The Federal Reserve is "strongly committed" to bringing down inflation that is running at a 40-year high and policymakers are acting "expeditiously to do so," U.S. central bank chief Jerome Powell said on Wednesday.
"It is essential that we bring inflation down if we are to have a sustained period of strong labor market conditions that benefit all," Powell said at a hearing before the U.S. Senate Banking Committee, adding that the central bank in coming months will be looking for "compelling evidence" of easing price pressures.
Inflation continues to run well above the Fed's targeted level of 2%. A gauge of price increases that excludes volatile food and energy costs may have flattened out or eased somewhat last month, Powell said, but Russia's Ukraine invasion and COVID-19 lockdowns in China are putting continued upward pressure on inflation.
The Fed raised its benchmark overnight interest rate by three-quarters of a percentage point — its biggest hike since 1994 — to a range of 1.50% to 1.75%, and signaled rates would rise another 1.75 percentage points this year.
That steep rate hike path, designed to slow the economy, has sparked widespread concern about a recession and a weakening of labor markets.
To the Senate committee on Wednesday, Powell pledged an "overarching focus" on bringing down inflation and reiterated that ongoing increases in the Fed's policy rate would be appropriate, with the exact pace dependent on the economic outlook.
"Inflation has obviously surprised to the upside over the past year, and further surprises could be in store," he said, adding that policymakers would need to be "nimble" in response to the incoming data.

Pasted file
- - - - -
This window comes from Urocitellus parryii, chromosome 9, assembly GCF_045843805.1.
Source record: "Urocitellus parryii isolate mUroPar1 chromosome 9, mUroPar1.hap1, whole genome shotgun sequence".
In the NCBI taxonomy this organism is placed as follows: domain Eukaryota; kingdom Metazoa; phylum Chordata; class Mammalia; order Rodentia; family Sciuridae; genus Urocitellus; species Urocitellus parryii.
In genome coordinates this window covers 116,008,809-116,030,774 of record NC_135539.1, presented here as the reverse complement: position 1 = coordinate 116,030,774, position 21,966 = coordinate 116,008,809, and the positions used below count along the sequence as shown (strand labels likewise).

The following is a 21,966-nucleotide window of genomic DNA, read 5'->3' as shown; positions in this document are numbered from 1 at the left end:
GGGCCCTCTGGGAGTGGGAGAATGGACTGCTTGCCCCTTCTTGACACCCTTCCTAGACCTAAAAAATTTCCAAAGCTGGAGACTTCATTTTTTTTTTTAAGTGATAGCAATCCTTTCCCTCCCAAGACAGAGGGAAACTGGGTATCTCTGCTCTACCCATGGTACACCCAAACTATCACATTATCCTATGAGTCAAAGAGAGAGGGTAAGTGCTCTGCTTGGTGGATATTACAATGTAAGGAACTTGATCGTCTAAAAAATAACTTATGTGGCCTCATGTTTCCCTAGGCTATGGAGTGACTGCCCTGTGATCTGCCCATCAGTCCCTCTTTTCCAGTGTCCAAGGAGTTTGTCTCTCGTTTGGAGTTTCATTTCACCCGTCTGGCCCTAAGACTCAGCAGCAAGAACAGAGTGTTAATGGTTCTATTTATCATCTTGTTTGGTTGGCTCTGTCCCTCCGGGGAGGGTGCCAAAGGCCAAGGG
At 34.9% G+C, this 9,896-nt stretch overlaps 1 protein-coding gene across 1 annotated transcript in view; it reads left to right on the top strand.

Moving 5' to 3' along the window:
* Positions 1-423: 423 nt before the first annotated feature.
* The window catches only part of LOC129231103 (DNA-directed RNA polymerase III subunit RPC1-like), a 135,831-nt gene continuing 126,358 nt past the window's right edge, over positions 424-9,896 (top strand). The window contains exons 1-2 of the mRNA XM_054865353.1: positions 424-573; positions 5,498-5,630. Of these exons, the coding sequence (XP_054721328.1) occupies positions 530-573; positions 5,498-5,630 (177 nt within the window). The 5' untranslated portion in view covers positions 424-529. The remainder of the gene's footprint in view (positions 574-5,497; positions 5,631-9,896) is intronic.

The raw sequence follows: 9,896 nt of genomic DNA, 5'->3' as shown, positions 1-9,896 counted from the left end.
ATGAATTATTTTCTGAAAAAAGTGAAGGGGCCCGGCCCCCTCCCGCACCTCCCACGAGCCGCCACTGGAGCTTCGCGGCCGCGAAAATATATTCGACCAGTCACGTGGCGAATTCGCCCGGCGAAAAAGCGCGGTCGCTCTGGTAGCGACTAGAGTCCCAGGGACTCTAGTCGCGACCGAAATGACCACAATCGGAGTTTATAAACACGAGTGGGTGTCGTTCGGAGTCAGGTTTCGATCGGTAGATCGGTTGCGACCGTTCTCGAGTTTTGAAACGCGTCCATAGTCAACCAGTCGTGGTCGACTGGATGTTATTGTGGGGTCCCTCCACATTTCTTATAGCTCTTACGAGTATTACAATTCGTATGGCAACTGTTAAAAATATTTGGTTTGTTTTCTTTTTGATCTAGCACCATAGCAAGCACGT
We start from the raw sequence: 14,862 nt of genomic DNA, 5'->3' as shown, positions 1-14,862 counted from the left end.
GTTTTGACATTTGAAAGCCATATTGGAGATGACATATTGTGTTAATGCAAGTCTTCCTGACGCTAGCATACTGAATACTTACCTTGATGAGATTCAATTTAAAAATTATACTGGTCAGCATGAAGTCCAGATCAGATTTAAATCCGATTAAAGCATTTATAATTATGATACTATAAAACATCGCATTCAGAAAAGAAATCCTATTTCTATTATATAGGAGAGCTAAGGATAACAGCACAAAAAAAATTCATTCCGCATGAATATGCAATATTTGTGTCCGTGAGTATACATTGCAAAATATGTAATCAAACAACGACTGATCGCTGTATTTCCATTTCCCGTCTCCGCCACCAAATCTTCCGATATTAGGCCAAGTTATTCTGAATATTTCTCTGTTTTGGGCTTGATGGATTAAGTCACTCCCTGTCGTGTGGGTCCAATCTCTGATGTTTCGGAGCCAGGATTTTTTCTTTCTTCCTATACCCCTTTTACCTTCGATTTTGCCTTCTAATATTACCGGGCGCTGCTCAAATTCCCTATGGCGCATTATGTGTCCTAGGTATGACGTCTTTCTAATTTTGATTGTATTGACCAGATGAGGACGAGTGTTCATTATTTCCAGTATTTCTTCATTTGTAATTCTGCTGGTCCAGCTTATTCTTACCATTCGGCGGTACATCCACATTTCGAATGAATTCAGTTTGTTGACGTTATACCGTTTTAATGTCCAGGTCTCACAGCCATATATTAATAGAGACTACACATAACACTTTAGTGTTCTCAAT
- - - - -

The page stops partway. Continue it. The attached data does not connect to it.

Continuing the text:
"The American economy is very strong and well positioned to handle tighter monetary policy," he said.
Powell's remarks to the committee also showed just how much the inflation environment has changed in the three months since he delivered the first of his semi-annual reports to lawmakers.
At that time, he described inflation — which was running at 6% a year by the Fed's preferred measure — as "likely to decline over the course of the year."
Little sign of that has emerged since those remarks, despite 150 basis points of rate hikes so far this year and more to come.
Projections released by Fed policymakers last week showed they expect economic growth to slow to below trend this year while the U.S. unemployment rate — currently 3.6% — starts to tick higher. Meanwhile, they have materially tempered their expectation for how quickly inflation will subside, with a median forecast for a year-end annual rate easing to 5.2% by their preferred measure from 6.3% as of April. In March, they had put that figure at 4.3%.
Prices of fed funds futures contracts have fully priced in a 75-basis-point rate hike at the central bank's July policy meeting and around even odds of a policy rate in the 3.50%-3.75% range at the end of this year.
Powell's remarks to the Senate committee kicked off the first of two days of semi-annual congressional appearances to update U.S. lawmakers on the state of the economy and monetary policy; he will testify before the U.S. House of Representatives Financial Services Committee on Thursday.
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